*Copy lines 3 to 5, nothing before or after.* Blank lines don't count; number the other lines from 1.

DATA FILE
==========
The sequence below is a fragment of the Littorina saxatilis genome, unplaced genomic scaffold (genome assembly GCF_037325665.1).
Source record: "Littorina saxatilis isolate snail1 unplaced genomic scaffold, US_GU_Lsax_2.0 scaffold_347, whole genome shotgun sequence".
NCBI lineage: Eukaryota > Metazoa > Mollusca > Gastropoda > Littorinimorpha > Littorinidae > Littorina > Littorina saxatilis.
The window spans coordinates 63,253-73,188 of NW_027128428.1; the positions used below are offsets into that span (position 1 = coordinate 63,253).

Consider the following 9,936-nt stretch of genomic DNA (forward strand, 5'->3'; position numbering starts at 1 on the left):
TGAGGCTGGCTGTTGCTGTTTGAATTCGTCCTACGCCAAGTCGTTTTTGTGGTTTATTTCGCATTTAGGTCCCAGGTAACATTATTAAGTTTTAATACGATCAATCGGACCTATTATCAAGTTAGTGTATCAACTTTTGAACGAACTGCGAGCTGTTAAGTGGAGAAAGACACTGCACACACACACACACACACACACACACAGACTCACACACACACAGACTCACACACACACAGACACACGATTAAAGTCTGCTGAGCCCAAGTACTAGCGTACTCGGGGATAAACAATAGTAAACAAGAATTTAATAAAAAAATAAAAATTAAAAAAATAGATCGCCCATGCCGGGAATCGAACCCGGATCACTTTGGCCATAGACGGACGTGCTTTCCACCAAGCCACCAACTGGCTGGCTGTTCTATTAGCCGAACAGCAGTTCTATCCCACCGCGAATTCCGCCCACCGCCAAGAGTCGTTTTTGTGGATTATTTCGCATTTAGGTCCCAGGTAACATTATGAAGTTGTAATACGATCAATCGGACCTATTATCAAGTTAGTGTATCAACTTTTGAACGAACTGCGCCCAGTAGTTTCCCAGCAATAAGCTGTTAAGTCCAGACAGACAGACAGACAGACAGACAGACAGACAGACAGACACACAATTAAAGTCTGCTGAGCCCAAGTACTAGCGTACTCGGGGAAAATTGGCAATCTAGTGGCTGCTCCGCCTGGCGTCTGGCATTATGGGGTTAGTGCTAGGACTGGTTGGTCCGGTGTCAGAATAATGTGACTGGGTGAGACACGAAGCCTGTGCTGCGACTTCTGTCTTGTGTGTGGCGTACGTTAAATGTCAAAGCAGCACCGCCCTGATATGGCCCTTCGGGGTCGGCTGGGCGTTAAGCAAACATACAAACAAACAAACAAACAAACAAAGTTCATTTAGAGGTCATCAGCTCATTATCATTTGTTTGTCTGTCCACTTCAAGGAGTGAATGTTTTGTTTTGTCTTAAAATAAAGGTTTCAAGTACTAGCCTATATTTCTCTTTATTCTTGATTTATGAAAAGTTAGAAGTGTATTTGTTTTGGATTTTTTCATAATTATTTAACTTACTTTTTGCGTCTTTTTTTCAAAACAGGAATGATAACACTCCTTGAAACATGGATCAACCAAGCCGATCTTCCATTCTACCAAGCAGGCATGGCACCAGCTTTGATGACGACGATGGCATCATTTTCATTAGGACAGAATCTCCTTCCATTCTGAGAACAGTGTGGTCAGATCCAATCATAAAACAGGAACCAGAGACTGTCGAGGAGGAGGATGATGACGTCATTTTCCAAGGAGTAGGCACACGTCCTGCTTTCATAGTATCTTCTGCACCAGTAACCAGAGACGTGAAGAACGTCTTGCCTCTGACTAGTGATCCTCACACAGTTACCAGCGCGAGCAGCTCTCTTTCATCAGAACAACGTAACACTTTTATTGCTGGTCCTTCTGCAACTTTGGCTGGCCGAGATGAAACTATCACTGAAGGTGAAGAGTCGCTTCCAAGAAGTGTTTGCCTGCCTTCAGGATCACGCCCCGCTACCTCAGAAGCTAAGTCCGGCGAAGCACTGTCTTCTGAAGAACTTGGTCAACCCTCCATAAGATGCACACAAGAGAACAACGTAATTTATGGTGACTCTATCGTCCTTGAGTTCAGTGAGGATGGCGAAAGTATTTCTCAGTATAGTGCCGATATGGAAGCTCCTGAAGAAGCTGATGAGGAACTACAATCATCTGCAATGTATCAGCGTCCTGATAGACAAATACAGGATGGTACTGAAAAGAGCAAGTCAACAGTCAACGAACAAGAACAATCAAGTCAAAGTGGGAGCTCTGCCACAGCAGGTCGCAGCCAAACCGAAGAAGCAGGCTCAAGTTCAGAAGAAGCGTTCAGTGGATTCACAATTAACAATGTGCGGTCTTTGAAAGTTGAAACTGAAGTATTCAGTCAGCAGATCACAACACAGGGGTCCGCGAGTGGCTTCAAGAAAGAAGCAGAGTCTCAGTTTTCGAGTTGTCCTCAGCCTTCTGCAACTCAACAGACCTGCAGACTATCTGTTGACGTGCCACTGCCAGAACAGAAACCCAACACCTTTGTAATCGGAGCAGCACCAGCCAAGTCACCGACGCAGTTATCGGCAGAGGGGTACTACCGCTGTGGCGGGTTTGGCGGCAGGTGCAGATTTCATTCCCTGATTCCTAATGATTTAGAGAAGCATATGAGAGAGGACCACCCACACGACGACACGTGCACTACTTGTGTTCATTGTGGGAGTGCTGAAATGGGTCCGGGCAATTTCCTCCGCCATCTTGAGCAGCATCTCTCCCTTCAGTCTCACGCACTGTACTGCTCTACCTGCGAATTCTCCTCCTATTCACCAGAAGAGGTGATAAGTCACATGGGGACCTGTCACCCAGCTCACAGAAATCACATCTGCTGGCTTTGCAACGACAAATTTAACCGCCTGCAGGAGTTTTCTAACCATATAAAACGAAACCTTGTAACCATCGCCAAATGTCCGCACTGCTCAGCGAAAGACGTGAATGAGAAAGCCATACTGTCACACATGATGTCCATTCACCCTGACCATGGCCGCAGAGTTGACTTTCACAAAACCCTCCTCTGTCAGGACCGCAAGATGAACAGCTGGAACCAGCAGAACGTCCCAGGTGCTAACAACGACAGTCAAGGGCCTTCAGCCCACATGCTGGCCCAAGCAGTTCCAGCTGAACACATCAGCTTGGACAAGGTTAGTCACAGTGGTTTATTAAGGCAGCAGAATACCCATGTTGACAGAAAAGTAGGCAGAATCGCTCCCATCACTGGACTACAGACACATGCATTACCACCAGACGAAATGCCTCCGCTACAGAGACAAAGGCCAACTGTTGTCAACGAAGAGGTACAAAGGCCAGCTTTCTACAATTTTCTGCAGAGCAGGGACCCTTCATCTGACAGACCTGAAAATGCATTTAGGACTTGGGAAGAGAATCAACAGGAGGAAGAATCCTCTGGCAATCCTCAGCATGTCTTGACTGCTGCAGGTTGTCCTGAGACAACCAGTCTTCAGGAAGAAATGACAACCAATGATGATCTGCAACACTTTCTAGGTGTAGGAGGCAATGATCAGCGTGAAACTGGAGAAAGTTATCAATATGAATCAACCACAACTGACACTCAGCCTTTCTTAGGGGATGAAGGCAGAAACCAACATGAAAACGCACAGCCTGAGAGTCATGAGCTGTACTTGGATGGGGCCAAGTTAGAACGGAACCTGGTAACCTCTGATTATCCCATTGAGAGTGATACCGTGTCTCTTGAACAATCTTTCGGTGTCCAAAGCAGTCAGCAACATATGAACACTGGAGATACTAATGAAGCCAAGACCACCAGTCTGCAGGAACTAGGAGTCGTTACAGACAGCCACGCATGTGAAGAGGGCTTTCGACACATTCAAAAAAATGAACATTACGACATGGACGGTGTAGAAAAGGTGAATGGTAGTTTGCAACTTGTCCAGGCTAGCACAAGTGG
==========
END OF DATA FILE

NCBI lineage: Eukaryota > Metazoa > Mollusca > Gastropoda > Littorinimorpha > Littorinidae > Littorina > Littorina saxatilis.
The window spans coordinates 63,253-73,188 of NW_027128428.1; the positions used below are offsets into that span (position 1 = coordinate 63,253).

Consider the following 9,936-nt stretch of genomic DNA (forward strand, 5'->3'; position numbering starts at 1 on the left):